One Sunday last month, Marie Montemayor cut back and forth through happy crowds at French Fest at Seattle Center. Not finding any place to charge her phone’s dead battery, she cried.
Two days earlier, at 4:30 p.m., she had told her 13-year-old daughter on that phone that she was making spaghetti for dinner. She hadn’t heard from Hailey since.
After hours of searching her Queen Anne neighborhood with her husband, texting and calling friends, family and the police until she no longer could, Marie came home, collapsed in front of her computer and did what she’d thought about doing all weekend.
She asked for help on Facebook.
I know this because I saw it. From the same 34-year-old woman with mermaid-purple hair who shares pictures of her kids and her city with this candid whimsy came a photo of Hailey — her long hair falling from her shoulders — captioned with desperation.
It’s been two days. We love her so much. Please help.
By lunchtime Monday, Marie knew where Hailey was. By afternoon, she snuggled next to her daughter, rubbing her back while they both came to grips with a difficult weekend.
Missing Persons Detective Tanya Kinney of the Seattle Police Department called Marie on Monday with Hailey’s location — the home of a boy from another school whose mother had no idea Hailey had run away.
But by then, Marie already knew.
Hailey had stumbled on the post with more than 200 upvotes that one of Marie’s Facebook friends, Crystal Fincher, had put on Reddit. She had found the more than
50 200 retweets that another friend, Elaine Smith, had sparked on Twitter on her behalf. She didn’t see the more than 900 shares her mother’s call for help got on Facebook, but she didn’t need to.
Hailey called her friend, who called Marie: Hailey was OK. And all of Marie’s 260 Facebook friends, along with many of our friends, their friends and their friends, shared her relief.
By now, sharing even a private problem with legions of people online who can offer sympathy, support or even direct help isn’t a fad or an alternative. It’s another tool in the toolbox.
Sometimes, it’s the best one we have.
The weekend Hailey disappeared, Marie and her husband, Phil, felt helpless. During the day, they’d walk — everywhere. They don’t own a car. At night, they’d lie in bed, phone ringers on, minds racing. Marie remembers watching Phil get up, saying nothing, to stare out the window.
911 always picks up, but as Marie learned to her frustration, Missing Persons doesn’t work on weekends. Unless there is clear evidence that someone is in immediate danger, the police tell parents to sit tight until office hours resume on Monday.
The Internet puts up no such barriers. That made all the difference.
“I had eyes and ears everywhere, people looking in places I couldn’t be, doing things the police couldn’t do,” Marie said.
Marie knows both sides of the runaway mess. She was 13 herself and terrified the first time she left home. It wouldn’t be the last. Time and again, police would knock on doors, find her and drag her home to her father, whose pain at her disappearances took her years to understand. At 15, she got pregnant and had her now 18-year-old son, Michael, a young man so unlike his mom at that age that he calls her when people are drinking at parties.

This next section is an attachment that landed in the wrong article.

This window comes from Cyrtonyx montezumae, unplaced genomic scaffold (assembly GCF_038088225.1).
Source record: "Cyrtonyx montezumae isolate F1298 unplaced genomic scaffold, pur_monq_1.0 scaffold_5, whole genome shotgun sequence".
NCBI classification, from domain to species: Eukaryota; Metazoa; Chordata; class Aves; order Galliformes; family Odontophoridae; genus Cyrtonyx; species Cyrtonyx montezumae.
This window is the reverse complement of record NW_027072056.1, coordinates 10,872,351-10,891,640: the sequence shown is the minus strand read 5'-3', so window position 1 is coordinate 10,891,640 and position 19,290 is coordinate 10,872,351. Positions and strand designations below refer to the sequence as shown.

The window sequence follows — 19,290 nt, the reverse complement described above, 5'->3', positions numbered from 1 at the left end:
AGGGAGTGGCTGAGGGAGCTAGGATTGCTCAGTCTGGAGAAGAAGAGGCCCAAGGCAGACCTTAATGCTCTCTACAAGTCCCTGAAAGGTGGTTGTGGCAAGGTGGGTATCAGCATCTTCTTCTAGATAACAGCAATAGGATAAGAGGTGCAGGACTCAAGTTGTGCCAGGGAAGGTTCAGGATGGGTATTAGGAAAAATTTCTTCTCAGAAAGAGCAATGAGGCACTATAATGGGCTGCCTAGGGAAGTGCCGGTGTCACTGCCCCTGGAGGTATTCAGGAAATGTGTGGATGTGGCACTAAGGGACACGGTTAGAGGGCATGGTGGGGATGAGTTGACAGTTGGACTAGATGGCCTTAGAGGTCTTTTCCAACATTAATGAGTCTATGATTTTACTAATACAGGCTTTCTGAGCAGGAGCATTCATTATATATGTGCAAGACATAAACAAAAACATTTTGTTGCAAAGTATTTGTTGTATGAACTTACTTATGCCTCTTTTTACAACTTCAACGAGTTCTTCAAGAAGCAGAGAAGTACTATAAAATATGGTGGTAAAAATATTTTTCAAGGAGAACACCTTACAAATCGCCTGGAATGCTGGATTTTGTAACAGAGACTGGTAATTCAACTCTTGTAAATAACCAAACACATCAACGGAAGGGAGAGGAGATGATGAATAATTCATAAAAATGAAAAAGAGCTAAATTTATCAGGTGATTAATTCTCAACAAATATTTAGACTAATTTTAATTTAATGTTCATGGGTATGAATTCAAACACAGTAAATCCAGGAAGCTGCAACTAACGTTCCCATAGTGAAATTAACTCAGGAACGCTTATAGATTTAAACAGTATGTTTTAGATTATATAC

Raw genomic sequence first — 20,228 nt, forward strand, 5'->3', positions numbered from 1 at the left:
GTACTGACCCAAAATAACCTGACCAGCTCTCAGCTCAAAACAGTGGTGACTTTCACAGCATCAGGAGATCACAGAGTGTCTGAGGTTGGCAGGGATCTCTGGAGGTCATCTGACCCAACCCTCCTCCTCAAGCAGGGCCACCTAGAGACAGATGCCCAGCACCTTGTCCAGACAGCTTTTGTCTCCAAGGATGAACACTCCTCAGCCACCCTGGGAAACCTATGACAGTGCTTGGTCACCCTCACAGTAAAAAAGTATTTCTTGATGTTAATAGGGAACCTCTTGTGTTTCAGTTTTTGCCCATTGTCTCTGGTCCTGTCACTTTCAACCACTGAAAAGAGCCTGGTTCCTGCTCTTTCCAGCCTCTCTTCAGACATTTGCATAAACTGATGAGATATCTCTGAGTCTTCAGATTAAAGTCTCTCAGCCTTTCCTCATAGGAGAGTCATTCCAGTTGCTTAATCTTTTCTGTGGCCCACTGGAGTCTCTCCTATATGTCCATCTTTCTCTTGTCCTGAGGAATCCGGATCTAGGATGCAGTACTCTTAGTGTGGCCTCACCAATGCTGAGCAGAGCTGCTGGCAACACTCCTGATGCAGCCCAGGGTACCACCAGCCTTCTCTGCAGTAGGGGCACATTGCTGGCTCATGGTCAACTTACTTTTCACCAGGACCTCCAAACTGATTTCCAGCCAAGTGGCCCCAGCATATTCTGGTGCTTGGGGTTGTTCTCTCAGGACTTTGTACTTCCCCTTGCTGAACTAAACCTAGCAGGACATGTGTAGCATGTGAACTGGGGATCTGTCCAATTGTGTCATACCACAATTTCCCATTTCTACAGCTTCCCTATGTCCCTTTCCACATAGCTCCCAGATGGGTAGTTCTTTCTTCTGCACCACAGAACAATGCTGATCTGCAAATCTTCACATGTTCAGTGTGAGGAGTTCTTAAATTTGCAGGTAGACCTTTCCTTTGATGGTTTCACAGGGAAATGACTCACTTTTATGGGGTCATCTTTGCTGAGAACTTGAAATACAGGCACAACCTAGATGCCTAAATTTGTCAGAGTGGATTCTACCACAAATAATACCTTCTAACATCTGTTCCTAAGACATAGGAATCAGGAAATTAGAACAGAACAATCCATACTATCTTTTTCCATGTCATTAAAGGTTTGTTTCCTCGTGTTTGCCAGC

“I fight for my kids,” Marie said. “My goal is to make sure they don’t turn into a sad statistic like I did.”
But she was afraid, hovering over her computer screen that Sunday, considering whether or not to make her private agony public. You tell people your teenager ran away, they’re going to think it’s because of something at home, something that’s your fault.
What if no one took her plea seriously?
But every hour that went by made the agony worse.
Ten minutes after she posted her plea, Marie knew she’d done the right thing. Friends started sharing the photo. Her phone started buzzing with ideas and support. People promised to keep a lookout, wherever they were. One friend, Jess Estrada, suggested she set her post to “public” so it reached as far as it could. Another friend from far away offered to fly to Seattle and help look.
While Missing Persons collected phone messages, Marie collected a team.
On Monday, Detective Kinney got on the case and solved it. Marie picked up her daughter, but it was the support, the worry, the impact her disappearance was having on so many people that led Hailey home. Why she left is complicated, but it had nothing to do with any anger toward her mom or stepdad. They’d been fine before she disappeared. It had all begun with a really, really bad day at school.
Seeing the Reddit post, then all those tweets, Hailey told her mom, was like seeing a story of her life that didn’t match her own reality. It wasn’t who she was. It wasn’t what she wanted. It made her realize it was past time she was home.
And Marie wonders: If her father had been able to show her, 20 years ago, that impact she had that so many teens miss, would she have done things differently?
Seattle Police Department spokeswoman Renee Witt commended Marie for using a tool police often use themselves. When people help each other, it turns out, everyone wins.
Glad you’re home, Hailey.
Mónica Guzmán’s column appears in Sunday’s Seattle Times. Got a story about living with technology in the Northwest — or know someone she should meet? Send her an email, follow her on Twitter @moniguzman or send her a message on Facebook.